External Content

The following content is sourced from external partners. We cannot guarantee that it is suitable for the visually or hearing impaired.

The New York Stock Exchange (NYSE) stands in New York, U.S., on Monday, Aug. 27, 2018.

(bloomberg)

(Bloomberg) -- U.S. stocks fell for a fourth straight days after President Donald Trump’s threat to escalate the trade war with China roiled technology and multinational shares. The dollar climbed and Treasuries fell as wage gains bolstered the prospects for further rate hikes.

The Nasdaq 100 Index capped its worst week since March as Apple slumped on its warning that the Trump administration’s musing over levying virtually everything imported from China would hit a broad range of its products. The S&P 500’s weekly drop was the most since June and Boeing led declines in the Dow Jones Industrial Average. The dollar rallied versus major peers and the offshore Chinese yuan fell the most in a week. The 10-year Treasury yield pushed above 2.94 percent.

The latest salvo from Trump in the trade war rattled U.S. stocks a day after top American executives made a last-minute push to convince the president to not impose fresh tariffs. Instead, Trump Friday signaled he’s ready to target a sum of goods equal to virtually all imports from China. The tariff drama overshadowed an August jobs report that showed a healthy labor market with signs of wage inflation that could clear the way for two more rate hikes this year.

“The risks are real and there’s increasing evidence that we’re closer to more of a full blown trade war,” Bong-Seok Choi, director of research at San Francisco-based Wetherby Asset Management, said by phone. “The trade wars only serve as a catalyst for the turning of the cycle. Things can change rather quickly, so the trade war, if a lot of the threats do materialize, I think things will turn very quickly.”

Emerging-market equities snapped seven days of declines while a gauge of currencies also rose. The Stoxx Europe 600 Index pared its worst weekly slide since March. Equities fell in Japan and Australia, while those in China posted gains. Oil had its worst week since July. Gold fell for the eighth week of the past nine.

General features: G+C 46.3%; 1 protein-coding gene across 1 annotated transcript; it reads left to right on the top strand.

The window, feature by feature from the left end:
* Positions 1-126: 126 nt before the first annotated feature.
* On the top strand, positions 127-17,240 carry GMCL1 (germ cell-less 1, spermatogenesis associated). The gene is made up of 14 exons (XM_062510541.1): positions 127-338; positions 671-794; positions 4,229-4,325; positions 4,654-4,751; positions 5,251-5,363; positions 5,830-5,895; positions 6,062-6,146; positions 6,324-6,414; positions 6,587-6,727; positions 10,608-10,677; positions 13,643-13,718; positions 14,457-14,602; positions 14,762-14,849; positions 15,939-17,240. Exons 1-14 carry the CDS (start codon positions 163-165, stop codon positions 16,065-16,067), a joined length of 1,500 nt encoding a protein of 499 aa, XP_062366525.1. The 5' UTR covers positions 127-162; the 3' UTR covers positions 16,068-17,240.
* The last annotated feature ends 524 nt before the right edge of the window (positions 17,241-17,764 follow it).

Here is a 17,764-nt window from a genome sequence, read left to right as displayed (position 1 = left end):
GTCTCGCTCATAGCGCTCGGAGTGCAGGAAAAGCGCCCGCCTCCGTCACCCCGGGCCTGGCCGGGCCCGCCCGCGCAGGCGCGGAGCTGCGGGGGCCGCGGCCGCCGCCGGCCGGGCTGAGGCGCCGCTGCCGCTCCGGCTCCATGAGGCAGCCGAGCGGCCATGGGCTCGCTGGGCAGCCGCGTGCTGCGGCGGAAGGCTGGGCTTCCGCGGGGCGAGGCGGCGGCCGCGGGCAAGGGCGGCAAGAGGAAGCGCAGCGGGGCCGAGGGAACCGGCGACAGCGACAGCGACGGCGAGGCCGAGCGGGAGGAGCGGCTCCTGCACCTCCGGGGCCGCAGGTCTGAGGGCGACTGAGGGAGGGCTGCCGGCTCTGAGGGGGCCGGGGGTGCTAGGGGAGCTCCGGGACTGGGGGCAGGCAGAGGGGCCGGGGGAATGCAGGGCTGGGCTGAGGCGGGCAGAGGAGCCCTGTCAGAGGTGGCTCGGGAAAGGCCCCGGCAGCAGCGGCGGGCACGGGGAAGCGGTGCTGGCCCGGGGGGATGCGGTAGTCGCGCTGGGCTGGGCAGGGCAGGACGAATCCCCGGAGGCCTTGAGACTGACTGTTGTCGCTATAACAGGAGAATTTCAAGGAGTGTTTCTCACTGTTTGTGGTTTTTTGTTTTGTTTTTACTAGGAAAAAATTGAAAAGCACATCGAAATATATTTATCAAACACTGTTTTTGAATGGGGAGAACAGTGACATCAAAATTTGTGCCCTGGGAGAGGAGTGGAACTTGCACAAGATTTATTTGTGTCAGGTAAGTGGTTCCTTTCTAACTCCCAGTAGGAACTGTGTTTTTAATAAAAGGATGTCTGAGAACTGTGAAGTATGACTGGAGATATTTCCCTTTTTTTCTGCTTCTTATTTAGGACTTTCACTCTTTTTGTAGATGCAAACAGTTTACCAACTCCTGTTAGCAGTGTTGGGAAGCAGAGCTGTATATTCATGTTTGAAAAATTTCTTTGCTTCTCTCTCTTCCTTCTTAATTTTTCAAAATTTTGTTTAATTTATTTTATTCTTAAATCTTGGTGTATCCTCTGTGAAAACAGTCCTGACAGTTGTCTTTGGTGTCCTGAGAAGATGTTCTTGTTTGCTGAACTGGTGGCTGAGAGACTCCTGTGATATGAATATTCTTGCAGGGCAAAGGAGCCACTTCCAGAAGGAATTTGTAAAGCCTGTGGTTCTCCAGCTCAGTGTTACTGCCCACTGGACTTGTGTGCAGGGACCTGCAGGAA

Terminal users can read more in our Bloomberg Markets Live blog here.

These are the main moves in markets:

Stocks

  • The S&P 500 fell 0.2 percent at 4 p.m. in New York.
  • The Nasdaq 100 lost 0.3 percent. It’s weekly loss of 2.9 percent was the worst since March.
  • The Stoxx Europe 600 added 0.1 percent. It fell 2.2 percent for its worst week since March.
  • The MSCI Emerging Market Index rose for the first time in more than a week.
  • The MSCI Asia Pacific Index declined a seventh straight day to its lowest in a year.

Currencies

  • The Bloomberg Dollar Spot Index rose 0.4 percent.
  • The euro dipped 0.5 percent to $1.156.
  • MSCI’s emerging-market currency index added 0.1 percent to halt a four-day slide.
  • The Japanese yen decreased 0.2 percent to 111 per dollar.

Bonds

  • The yield on 10-year Treasuries advanced seven basis points to 2.94 percent.
  • The two-year yield jumped seven basis points to 2.7025 percent, the highest intraday since July 2008.
  • Germany’s 10-year yield climbed three basis points to 0.387 percent.

Commodities

  • West Texas Intermediate crude fell 2 cents to settle at $67.75. Prices ended the week down 2.9 percent, the most since July.
  • Gold futures fell 0.3 percent to end at 1,200.40 an ounce.

--With assistance from Adam Haigh and Yakob Peterseil.

To contact the reporters on this story: Jeremy Herron in New York at jherron8@bloomberg.net;Sarah Ponczek in New York at sponczek2@bloomberg.net

To contact the editors responsible for this story: Jeremy Herron at jherron8@bloomberg.net, Robert Brand

©2018 Bloomberg L.P.

Neuer Inhalt

Horizontal Line


swissinfo EN

Teaser Join us on Facebook!

Join us on Facebook!

subscription form

Form for signing up for free newsletter.

Sign up for our free newsletters and get the top stories delivered to your inbox.








Click here to see more newsletters

Bloomberg